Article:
Two Britons and a Moroccan who were captured while fighting for Ukraine were sentenced to death today by a court in the self-proclaimed Donetsk People's Republic (DPR).

It is one of Russia's proxies in eastern Ukraine and their sentencing was reported by Russian news agencies.

The court found the three men - Britons Aiden Aslin and Shaun Pinner and Moroccan Brahim Saadoun - guilty of "mercenary activities and committing actions aimed at seizing power and overthrowing the constitutional order of the DPR," the Interfax news agency quoted a court official as saying.

The three men were captured while fighting for Ukraine against Russia and Russian-backed forces after Russia invaded on 24 February.

Their lawyer said they will appeal the decision.

The UK government said it is "deeply concerned" following the death sentences handed to Mr Aslin, 28 and Mr Pinner, 48, who were captured while fighting for Ukraine, Downing Street said.

Foreign Secretary Liz Truss said: "I utterly condemn the sentencing of Aiden Aslin and Shaun Pinner held by Russian proxies in eastern Ukraine.

"They are prisoners of war. This is a sham judgment with absolutely no legitimacy.

"My thoughts are with the families. We continue to do everything we can to support them."

Less than 24 hours before the verdict was handed down, Mr Pinner and Mr Saadoun had pleaded guilty to actions aimed at the violent seizure of power, a video shared from the court by the RIA Novosti news agency showed.

Mr Aslin appeared to have pleaded guilty to a lesser charge involving weapons and explosives.

"The evidence presented by the prosecution in this case allowed the court to pass a guilty verdict, not to mention the fact that all the defendants, without exception, pleaded guilty to all charges," judge Alexander Nikulin told reporters at the court.

"When passing the verdict, the court was guided not only by the prescribed norms and rules, but also by the most important, unshakable principle of justice.

"It was that which made it possible to take this complex and difficult decision to apply an exceptional measure of punishment in the form of the death penalty," he added.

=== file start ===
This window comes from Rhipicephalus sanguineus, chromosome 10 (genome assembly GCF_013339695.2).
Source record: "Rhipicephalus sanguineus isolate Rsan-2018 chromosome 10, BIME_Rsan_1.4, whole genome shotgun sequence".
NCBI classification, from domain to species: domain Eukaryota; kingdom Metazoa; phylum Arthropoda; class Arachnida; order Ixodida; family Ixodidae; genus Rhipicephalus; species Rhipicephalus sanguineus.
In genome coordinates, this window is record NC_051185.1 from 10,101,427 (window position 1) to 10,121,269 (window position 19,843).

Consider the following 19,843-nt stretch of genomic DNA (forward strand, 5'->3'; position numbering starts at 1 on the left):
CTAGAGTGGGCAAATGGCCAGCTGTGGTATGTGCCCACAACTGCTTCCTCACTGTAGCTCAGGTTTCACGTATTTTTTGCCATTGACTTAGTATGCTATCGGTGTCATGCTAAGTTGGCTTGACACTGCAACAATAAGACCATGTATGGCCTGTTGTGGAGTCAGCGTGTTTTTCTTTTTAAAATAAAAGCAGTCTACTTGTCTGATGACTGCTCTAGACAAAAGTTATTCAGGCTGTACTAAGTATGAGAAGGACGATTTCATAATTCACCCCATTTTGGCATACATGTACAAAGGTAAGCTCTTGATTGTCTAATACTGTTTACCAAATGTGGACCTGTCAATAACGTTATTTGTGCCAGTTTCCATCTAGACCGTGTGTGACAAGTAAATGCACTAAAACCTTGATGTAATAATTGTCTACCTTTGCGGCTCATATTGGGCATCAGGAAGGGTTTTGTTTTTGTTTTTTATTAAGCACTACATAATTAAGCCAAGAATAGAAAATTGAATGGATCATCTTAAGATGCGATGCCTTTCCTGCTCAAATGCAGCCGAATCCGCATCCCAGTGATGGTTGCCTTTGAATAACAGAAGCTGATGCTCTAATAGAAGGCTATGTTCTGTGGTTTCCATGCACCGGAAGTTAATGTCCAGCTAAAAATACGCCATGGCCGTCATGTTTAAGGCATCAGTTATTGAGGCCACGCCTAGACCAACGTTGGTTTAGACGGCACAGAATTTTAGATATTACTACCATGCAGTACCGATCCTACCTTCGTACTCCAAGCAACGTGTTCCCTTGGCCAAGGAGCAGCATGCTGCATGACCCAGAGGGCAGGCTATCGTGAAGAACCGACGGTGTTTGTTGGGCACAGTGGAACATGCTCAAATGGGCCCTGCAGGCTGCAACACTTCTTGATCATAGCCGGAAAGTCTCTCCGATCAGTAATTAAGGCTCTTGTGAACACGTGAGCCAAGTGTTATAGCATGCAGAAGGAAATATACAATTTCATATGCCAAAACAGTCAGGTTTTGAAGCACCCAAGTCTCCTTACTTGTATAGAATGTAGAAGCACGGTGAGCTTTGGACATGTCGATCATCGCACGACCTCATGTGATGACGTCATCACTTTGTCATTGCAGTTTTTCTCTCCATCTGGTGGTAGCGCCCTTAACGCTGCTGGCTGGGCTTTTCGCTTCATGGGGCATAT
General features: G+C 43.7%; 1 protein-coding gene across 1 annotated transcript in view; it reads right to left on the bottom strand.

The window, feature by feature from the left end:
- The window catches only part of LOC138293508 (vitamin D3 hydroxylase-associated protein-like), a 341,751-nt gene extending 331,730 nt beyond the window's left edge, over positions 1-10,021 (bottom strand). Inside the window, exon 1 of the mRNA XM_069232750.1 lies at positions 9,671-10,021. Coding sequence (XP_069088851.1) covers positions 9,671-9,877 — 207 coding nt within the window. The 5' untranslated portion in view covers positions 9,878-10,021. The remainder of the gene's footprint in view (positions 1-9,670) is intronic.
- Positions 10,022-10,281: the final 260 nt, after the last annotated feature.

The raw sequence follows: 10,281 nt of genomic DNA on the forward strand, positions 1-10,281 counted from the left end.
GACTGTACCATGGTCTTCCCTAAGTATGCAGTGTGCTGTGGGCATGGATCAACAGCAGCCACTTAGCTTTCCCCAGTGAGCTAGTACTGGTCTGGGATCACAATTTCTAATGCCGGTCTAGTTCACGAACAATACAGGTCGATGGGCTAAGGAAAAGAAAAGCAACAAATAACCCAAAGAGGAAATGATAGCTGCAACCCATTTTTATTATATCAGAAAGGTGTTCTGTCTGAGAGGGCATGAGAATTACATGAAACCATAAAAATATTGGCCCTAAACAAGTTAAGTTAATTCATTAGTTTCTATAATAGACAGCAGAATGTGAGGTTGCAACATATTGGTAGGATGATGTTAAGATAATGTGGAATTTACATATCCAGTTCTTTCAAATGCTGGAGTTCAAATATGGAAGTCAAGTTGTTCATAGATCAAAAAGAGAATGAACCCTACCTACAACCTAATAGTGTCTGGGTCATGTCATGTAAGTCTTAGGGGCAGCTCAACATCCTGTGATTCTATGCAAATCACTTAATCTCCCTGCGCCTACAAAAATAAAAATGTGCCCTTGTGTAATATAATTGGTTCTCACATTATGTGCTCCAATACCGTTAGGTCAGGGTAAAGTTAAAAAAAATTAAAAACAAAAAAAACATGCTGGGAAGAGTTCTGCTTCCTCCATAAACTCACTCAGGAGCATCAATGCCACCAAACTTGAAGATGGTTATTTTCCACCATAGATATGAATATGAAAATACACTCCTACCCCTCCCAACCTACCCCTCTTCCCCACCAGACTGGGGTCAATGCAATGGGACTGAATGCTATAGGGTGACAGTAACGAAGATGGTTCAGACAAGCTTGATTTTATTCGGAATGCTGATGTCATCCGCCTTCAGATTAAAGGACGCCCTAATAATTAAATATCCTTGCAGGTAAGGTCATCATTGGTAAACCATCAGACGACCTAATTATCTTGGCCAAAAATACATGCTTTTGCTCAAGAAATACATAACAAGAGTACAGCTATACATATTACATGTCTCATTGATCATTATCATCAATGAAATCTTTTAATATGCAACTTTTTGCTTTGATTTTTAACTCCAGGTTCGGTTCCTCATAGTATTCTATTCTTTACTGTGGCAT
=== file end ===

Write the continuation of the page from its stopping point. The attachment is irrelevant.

Britons Aiden Aslin, Shaun Pinner and Moroccan Brahim Saadoun in court

Britain said it was deeply concerned.

"We've said continually that prisoners of war shouldn't be exploited for political purposes," British Prime Minister Boris Johnson's spokesman said.

Mr Johnson's spokesman said that under the Geneva Conventions, prisoners of war are entitled to combatant immunity, and they should not be prosecuted for participation in hostilities.

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British citizens Mr Aslin and Mr Pinner were captured by the Russian-backed forces in Mariupol in April, during a bitter fight for control of the city.

Moroccan Mr Saadoun surrendered in March while fighting in a small town between Mariupol and the regional capital of Donetsk.

During the proceedings, the three men were held in a cage with black bars, guarded by soldiers with their faces covered and wearing arm-bands with the pro-war Z-logo, before being asked to stand while the verdict was read to them, a video from the courtroom published by the RIA Novosti news agency showed.

The hasty trial was held largely behind closed doors with information on proceedings handed to select state-owned Russian media agencies.

The Donetsk People's Republic is one of two breakaway Russian-backed entities in the Donbas region of eastern Ukraine, which Russia says it is fighting to "liberate" from Ukrainian forces.

Three days before launching its 24 February invasion of Ukraine, Russia recognised them as independent states in a move condemned by Ukraine and the West as illegal.

Meanwhile, Ukrainian troops claimed to have pushed forward in intense street fighting in the eastern city of Sievierodonetsk.

But they also said the only hope to turn the tide was more artillery to offset Russia's massive firepower.